Based on community input, Taschner's plans include rearranging resources to reduce class sizes and ensure students have the supplies they need. She and the district's business manager are continuing to examine costs to save money where possible, she said. She also plans to overhaul the district's website to make it more user-friendly, cohesive, and open for feedback in time for the new school year.
Taschner has been working for the last few months, meeting with students, teachers, and community members to plan how she can move the district forward from the texting scandal that ousted her predecessor and deepened residents' mistrust.
"I think parents will be pleased with what they see when the school year starts," said Taschner, who ended her time as assistant superintendent of the Susquehanna Township School District near Harrisburg early last month. "There's a fragile, but growing strong, hope" among residents that the district is earning back their trust, she said.
Taschner plans to present what she's learned during her months-long "listening tour" at the August school board meeting, along with a 90-day plan for the first three months of the school year. She said listening to community members about their needs and concerns is essential to the success of the district.
Residents and community groups have said they appreciate Taschner's transparency and the time she has taken to talk to them.
"That will be the backbone of what's going to push us forward," Taschner said.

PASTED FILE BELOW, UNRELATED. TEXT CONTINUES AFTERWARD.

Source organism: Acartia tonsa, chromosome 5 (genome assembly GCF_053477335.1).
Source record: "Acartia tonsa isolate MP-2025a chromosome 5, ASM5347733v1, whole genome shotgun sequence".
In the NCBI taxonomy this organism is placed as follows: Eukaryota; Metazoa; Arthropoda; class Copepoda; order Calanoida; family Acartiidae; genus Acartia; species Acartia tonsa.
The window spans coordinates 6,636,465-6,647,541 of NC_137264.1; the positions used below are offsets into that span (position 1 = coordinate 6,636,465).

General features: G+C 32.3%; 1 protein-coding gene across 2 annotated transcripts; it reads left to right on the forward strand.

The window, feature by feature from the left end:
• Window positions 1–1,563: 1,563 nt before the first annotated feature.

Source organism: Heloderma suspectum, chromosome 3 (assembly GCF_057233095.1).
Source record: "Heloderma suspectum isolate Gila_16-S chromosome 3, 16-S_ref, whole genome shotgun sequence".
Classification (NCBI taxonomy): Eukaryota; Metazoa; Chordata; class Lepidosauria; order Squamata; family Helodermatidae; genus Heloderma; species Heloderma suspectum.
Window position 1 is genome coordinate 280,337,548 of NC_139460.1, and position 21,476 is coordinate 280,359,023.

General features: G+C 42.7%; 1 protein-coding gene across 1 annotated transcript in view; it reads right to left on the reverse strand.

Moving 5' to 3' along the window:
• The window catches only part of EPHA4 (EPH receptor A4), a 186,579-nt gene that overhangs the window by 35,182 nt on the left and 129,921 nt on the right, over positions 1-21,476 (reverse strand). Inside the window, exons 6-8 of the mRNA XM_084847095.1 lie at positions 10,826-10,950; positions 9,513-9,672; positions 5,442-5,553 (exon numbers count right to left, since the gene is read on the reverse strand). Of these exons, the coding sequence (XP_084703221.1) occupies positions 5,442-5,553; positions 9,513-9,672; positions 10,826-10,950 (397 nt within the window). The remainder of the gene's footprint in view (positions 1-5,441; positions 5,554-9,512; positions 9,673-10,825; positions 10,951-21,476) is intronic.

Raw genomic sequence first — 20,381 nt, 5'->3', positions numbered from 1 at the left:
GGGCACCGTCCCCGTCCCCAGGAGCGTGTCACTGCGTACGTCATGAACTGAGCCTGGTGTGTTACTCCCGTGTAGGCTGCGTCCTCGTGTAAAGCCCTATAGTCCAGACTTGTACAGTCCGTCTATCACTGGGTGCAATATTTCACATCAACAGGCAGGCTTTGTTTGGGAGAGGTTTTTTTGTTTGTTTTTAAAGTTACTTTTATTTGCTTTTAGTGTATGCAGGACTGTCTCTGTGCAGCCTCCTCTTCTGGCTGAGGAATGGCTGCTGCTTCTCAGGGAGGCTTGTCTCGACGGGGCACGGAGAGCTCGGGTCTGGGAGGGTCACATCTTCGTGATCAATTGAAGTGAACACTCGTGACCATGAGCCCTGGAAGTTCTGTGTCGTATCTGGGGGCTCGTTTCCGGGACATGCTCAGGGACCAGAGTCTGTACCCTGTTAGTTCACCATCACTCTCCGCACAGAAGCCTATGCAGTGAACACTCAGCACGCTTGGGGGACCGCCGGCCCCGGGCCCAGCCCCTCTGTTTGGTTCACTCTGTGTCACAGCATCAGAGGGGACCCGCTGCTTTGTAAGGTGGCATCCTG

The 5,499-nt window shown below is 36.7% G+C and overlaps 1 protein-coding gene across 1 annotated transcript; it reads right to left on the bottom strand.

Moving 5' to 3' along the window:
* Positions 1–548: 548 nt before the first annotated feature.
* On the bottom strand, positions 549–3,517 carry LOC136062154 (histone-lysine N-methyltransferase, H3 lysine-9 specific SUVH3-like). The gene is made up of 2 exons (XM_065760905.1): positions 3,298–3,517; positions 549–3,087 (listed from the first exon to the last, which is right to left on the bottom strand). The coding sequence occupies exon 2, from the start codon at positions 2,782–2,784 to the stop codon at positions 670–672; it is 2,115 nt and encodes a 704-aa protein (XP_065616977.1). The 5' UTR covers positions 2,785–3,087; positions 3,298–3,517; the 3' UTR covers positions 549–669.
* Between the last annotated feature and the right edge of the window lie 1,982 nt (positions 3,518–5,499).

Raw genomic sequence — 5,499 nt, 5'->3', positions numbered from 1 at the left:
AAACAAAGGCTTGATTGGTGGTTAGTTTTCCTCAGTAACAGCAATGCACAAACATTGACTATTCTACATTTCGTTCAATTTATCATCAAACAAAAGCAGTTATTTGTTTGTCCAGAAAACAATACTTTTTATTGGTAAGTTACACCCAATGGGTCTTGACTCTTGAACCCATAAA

Taschner replaced Richard Como, who resigned nearly a year ago after the district found out he and athletic director James Donato had exchanged sexist and racist text messages about students and staff using cellphones the district had given them.
After Como resigned, Assistant Superintendent Angelo Romaniello stepped in. At the end of October, the district named New Jersey educator Leonard Fitts as interim superintendent as the search for a permanent superintendent continued.
Taschner signed a three-year contract in the spring. Her yearly salary is $175,000 with the potential for annual increases based on performance.
But another kind of contract is on Taschner's mind. On her desk is a bright yellow marked-up copy of a book she said is one of her favorites, The Students Are Watching: Schools and the Moral Contract.
"I think about that every day," she said. "The students are watching and want to know what we're doing this summer to make their year better."